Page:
Englishman Neil Bailey has been president and chief executive of Poggenpohl USA for more than three years. Formerly the company’s UK MD, he tells Tim Wallace how the two markets compare
Q: Kitchen trends in the US have always lagged behind those in Europe. Is that still the case?
A: There’s definitely a move towards more European, contemporary-style furniture. You can see it happening in all the major cities. The style is changing rapidly. The people with money want European brands and there’s a mass influx of them into the US now. Italy, for example, has virtually no home market anymore, so the Italians are doing what they can to find a market for the product. We’re getting so much flooding into the US at very cheap prices.
Q: Which other European brands are popular in the US?
A: Snaidero, Eggersmann, even Alno… though not to any great extent. There are Italian brands all over the place, Bauformat are coming. But the interesting thing is the American market doesn’t understand as easily the difference between a mid-market and luxury product as a European customer would. Most of them don’t know the difference between Snaidero and Poggenpohl, despite Poggenpohl being the best known.
There are lots of places that are now opening fantastic-looking studios all dressed up nicely – it’s mid-market, but the pretence is that it’s as good as a luxury product and they don’t necessarily know the difference. If it goes under the handle of luxury European product, that’ll do.
Q: But handmade traditional brands such as Smallbone and Mark Wilkinson are also making a big play for the American market…
A:Yes, but at an average of £80,000 to £90,000 per kitchen, you don’t need to do many 60- or 70-unit developments to do some good numbers. They’ve certainly got potential, but they’re attacking a market that is already pretty well serviced. If you look at the largest traditional kitchen supplier in the US – Wood-Mode – they have a huge factory in Pennsylvania and around 273 dealers throughout the US. This is higher-end handmade furniture. It’s similar to Smallbone but cheaper and made in America. There’ll always be someone looking for British craftsmanship rather than American, but folks here are quite nationalistic and loyal to their country as well. Europe is seen as the leader in design and style though, whether that’s in cars, kitchens or furniture, so that’s a definite plus.
Q: Having previously been Poggenpohl’s UK MD, have you approached the US market in a different way?
A:The biggest issues are ones of sheer scale. We have 12 corporate-owned studios in the US. To manage that is very awkward. You’re so isolated. But also the customer density of people who’d want high-end contemporary furniture doesn’t lend itself to putting four or five studios into a city. Poggenpohl has 10 studios in and around London, but throughout New York and New Jersey we have two studios corporately owned and two dealers. So we’re a long way from saturation. When I think of some of the difficulties I have with the size of the country, and the travel, maybe we should have expanded in a slightly more logical way, rather than one showroom in Dallas, one in Washington, Chicago, LA, San Francisco, etc.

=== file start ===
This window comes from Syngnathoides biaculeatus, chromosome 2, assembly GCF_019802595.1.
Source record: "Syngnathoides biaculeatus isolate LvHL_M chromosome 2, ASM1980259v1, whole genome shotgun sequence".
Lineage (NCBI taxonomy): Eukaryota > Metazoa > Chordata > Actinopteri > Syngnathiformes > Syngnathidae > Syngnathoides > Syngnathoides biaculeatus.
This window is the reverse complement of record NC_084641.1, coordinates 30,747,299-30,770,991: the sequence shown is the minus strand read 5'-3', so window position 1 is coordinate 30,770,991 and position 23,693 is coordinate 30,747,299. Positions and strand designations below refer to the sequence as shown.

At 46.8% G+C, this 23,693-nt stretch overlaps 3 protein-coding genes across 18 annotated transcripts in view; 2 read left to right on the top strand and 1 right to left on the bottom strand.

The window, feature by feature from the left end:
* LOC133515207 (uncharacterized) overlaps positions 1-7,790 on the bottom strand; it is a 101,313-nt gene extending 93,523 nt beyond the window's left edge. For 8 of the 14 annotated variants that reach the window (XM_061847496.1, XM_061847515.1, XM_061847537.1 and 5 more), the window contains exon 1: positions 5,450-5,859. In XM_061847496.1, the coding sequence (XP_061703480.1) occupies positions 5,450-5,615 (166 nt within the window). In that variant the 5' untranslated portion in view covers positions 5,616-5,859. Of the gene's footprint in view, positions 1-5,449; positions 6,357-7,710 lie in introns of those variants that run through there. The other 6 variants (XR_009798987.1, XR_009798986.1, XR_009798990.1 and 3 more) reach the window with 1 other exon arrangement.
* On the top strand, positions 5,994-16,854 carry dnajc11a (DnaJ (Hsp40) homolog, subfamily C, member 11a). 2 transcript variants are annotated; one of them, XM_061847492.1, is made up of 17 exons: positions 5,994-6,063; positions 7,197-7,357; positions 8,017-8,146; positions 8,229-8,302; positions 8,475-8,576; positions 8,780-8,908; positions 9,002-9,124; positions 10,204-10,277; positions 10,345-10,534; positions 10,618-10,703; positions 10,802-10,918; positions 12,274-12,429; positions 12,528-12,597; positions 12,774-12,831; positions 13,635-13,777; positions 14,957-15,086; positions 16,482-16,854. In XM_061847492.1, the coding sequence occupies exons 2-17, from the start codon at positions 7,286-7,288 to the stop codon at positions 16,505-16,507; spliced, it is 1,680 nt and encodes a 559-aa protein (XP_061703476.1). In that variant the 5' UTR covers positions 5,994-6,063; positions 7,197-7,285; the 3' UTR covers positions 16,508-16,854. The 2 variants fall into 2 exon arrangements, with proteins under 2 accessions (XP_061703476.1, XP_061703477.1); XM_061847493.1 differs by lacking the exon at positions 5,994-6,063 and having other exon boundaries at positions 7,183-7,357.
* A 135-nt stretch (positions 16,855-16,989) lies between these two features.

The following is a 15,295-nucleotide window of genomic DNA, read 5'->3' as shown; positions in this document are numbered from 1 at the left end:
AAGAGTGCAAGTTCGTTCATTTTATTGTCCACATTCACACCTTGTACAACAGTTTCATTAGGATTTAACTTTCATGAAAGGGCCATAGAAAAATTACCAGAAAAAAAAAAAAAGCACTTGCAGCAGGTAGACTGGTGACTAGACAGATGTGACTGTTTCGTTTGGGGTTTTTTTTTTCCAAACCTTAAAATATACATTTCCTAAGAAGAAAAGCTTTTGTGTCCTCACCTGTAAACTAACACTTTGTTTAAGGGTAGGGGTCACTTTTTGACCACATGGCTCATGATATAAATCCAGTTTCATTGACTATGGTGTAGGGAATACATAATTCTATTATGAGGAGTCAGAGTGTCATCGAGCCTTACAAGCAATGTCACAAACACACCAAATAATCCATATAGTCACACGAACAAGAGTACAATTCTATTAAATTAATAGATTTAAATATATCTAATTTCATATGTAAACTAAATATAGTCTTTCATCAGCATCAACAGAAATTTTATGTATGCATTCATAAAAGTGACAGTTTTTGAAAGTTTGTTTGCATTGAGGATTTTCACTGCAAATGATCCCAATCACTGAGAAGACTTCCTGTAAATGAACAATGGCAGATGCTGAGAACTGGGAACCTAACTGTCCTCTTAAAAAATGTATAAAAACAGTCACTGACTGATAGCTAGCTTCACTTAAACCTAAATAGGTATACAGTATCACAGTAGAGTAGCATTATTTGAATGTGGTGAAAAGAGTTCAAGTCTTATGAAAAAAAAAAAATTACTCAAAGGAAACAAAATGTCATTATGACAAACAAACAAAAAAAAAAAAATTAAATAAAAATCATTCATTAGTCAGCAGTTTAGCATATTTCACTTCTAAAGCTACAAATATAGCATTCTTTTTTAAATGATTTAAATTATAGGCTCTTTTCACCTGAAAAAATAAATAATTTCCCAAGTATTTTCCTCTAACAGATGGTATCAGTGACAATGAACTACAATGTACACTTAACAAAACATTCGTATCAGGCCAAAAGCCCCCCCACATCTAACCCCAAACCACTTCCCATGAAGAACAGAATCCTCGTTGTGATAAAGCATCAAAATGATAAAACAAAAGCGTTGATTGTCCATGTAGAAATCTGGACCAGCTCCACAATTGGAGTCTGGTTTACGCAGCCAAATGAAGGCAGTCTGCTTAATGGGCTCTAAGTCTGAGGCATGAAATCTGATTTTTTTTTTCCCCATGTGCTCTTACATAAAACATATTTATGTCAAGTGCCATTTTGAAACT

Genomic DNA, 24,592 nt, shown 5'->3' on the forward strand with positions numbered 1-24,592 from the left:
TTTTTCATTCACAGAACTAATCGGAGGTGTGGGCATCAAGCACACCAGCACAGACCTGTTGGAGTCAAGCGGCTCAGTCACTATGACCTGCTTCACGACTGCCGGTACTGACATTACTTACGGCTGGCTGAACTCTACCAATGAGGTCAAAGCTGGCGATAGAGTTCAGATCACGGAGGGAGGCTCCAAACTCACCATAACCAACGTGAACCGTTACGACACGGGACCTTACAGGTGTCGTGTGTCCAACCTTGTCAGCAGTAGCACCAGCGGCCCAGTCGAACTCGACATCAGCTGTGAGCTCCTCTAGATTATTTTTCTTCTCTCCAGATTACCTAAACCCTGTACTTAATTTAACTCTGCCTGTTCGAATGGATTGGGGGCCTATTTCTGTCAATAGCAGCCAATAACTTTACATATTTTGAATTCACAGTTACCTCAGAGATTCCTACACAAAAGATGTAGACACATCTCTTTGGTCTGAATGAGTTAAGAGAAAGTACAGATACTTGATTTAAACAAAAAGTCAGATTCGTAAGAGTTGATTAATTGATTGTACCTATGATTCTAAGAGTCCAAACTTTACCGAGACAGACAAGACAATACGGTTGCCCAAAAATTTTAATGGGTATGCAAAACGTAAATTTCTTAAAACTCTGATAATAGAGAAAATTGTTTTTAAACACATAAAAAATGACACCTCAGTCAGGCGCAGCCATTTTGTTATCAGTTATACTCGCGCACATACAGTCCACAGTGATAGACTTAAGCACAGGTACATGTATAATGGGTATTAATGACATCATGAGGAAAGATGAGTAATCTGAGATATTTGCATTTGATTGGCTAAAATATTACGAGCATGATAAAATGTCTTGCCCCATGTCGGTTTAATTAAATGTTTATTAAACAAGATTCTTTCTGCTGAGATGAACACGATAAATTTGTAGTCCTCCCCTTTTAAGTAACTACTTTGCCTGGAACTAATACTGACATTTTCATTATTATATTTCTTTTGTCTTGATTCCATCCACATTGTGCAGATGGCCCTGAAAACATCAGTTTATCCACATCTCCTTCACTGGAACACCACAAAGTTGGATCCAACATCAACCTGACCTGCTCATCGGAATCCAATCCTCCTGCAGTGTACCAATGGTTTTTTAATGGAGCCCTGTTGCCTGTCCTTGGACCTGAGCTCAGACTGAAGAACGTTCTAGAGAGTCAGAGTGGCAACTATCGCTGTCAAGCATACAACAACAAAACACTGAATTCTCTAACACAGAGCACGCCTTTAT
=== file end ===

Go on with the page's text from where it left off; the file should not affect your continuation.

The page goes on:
Could I have managed the operation by focusing almost entirely on the North-East and Miami? Possibly. But what I have is a legacy of a network that’s in fantastic locations with great possibilities, but almost impossible to market. It’s not like England, where you have a publication that covers the whole of the country. There are only two magazines that do that in the States, and they’re pretty much outside of a typical manufacturer’s budget to advertise in.
There’s also the complexity of business administration. If it’s possible to make it complicated and non-standard, the Americans have found a way to do it. The fact that we’re spread across the whole of North America, and every state has different compliance, taxation and retail legislation, makes it awkward. You end up having a pretty hefty legal bill just to keep you on the right side of the law.
Q: Is Poggenpohl as tailored to the US market as it is to the European one?
A: I wouldn’t necessarily say so. The market is more traditional, so we do better with natural veneers and natural timbers than the lacquers. But the wood-effect laminates are our best sellers over here. That’s just down to taste.
The biggest competition most of the kitchen specialists have here is from custom cabinet manufacturers – basically joinery shops that can do any kind of timber you want. It’s a big section of the market. They exist in the UK, but not to the extent they do over here. You’ll find over here there will be lots of businesses that have a contemporary range, but also a traditional.
If the unions find there’s a non-union installation going on in New York, they’ll inflate a huge rat, 15 to 20ft high, on the sidewalk to designate that non-union labour is being used.
Q: Do the Germans have the same reputation for reliability and functionality in the US as they do in Europe?
A: Absolutely. Poggenpohl has been in the US since 1973 and is by far the best-known kitchen brand, even better known among architects and designers than Wood-Mode. The US is the number-one market for Poggenpohl worldwide and we’re expanding. We’re experiencing phenomenal growth.
We haven’t particularly added new locations in the three years that I’ve been here, but we’ve increased retail sales by nearly 50%. We have a healthy multi-unit position and are doing some fantastic project work with some of the top-end developments like the Millennium Tower in Boston with 440 units, and the Porsche Design Tower in Miami.